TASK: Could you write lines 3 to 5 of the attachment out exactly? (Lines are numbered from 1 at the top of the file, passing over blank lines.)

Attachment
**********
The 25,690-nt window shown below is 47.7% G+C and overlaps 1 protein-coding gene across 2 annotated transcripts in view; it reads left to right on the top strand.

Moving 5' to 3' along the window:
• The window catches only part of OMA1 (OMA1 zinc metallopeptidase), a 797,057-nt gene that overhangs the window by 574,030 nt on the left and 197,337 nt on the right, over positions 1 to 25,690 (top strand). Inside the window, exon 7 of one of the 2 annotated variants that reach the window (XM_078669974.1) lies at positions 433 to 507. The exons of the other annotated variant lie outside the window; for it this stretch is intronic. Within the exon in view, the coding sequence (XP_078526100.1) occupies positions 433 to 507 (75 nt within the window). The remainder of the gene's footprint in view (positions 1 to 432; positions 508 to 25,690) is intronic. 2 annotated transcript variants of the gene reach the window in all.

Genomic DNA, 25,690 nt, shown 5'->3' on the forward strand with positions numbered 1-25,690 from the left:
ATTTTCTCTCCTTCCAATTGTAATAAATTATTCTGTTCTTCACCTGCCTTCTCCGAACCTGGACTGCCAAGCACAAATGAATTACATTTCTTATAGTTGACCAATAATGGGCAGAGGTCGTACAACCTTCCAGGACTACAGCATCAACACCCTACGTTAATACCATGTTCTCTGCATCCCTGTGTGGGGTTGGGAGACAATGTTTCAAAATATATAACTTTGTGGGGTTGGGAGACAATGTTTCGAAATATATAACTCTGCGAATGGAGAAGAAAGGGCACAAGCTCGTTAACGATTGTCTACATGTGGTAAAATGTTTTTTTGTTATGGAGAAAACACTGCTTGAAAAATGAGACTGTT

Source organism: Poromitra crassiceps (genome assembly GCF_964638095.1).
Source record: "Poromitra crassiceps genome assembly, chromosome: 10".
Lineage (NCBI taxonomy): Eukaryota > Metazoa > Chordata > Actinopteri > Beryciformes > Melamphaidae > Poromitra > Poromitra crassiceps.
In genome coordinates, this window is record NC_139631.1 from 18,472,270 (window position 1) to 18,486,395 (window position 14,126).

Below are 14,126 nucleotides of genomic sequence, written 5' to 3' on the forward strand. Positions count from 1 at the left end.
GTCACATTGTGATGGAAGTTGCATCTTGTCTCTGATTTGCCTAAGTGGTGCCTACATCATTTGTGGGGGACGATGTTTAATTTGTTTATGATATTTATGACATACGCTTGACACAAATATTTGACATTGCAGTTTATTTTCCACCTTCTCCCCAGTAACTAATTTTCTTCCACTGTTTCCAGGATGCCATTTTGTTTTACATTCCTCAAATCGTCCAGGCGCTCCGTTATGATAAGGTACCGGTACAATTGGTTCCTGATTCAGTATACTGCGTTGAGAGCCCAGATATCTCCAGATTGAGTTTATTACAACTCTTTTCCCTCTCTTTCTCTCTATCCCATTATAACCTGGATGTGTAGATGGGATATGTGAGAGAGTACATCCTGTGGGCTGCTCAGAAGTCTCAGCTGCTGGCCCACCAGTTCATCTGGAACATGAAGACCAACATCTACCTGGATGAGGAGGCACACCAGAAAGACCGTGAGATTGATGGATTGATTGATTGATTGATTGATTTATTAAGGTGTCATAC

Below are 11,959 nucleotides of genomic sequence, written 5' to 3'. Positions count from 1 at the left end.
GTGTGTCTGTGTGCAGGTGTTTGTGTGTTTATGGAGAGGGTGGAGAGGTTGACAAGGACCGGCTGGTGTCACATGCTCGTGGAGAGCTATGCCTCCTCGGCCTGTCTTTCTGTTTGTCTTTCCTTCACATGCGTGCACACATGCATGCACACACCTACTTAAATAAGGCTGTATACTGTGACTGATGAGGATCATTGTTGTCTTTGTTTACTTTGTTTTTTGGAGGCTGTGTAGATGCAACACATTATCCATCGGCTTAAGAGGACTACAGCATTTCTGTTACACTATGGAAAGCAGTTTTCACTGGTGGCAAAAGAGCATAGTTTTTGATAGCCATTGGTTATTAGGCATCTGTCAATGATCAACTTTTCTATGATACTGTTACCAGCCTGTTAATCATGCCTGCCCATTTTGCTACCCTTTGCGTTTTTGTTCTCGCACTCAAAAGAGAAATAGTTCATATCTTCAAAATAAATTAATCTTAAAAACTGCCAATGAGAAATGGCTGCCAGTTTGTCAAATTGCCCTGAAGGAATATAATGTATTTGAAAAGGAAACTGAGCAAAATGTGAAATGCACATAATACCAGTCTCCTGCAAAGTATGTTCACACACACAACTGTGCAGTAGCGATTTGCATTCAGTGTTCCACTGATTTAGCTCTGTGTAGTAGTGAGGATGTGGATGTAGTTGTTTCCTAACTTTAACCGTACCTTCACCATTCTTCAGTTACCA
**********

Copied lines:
• The window catches only part of OMA1 (OMA1 zinc metallopeptidase), a 797,057-nt gene that overhangs the window by 574,030 nt on the left and 197,337 nt on the right, over positions 1 to 25,690 (top strand). Inside the window, exon 7 of one of the 2 annotated variants that reach the window (XM_078669974.1) lies at positions 433 to 507. The exons of the other annotated variant lie outside the window; for it this stretch is intronic. Within the exon in view, the coding sequence (XP_078526100.1) occupies positions 433 to 507 (75 nt within the window). The remainder of the gene's footprint in view (positions 1 to 432; positions 508 to 25,690) is intronic. 2 annotated transcript variants of the gene reach the window in all.

Genomic DNA, 25,690 nt, shown 5'->3' on the forward strand with positions numbered 1-25,690 from the left:
ATTTTCTCTCCTTCCAATTGTAATAAATTATTCTGTTCTTCACCTGCCTTCTCCGAACCTGGACTGCCAAGCACAAATGAATTACATTTCTTATAGTTGACCAATAATGGGCAGAGGTCGTACAACCTTCCAGGACTACAGCATCAACACCCTACGTTAATACCATGTTCTCTGCATCCCTGTGTGGGGTTGGGAGACAATGTTTCAAAATATATAACTTTGTGGGGTTGGGAGACAATGTTTCGAAATATATAACTCTGCGAATGGAGAAGAAAGGGCACAAGCTCGTTAACGATTGTCTACATGTGGTAAAATGTTTTTTTGTTATGGAGAAAACACTGCTTGAAAAATGAGACTGTT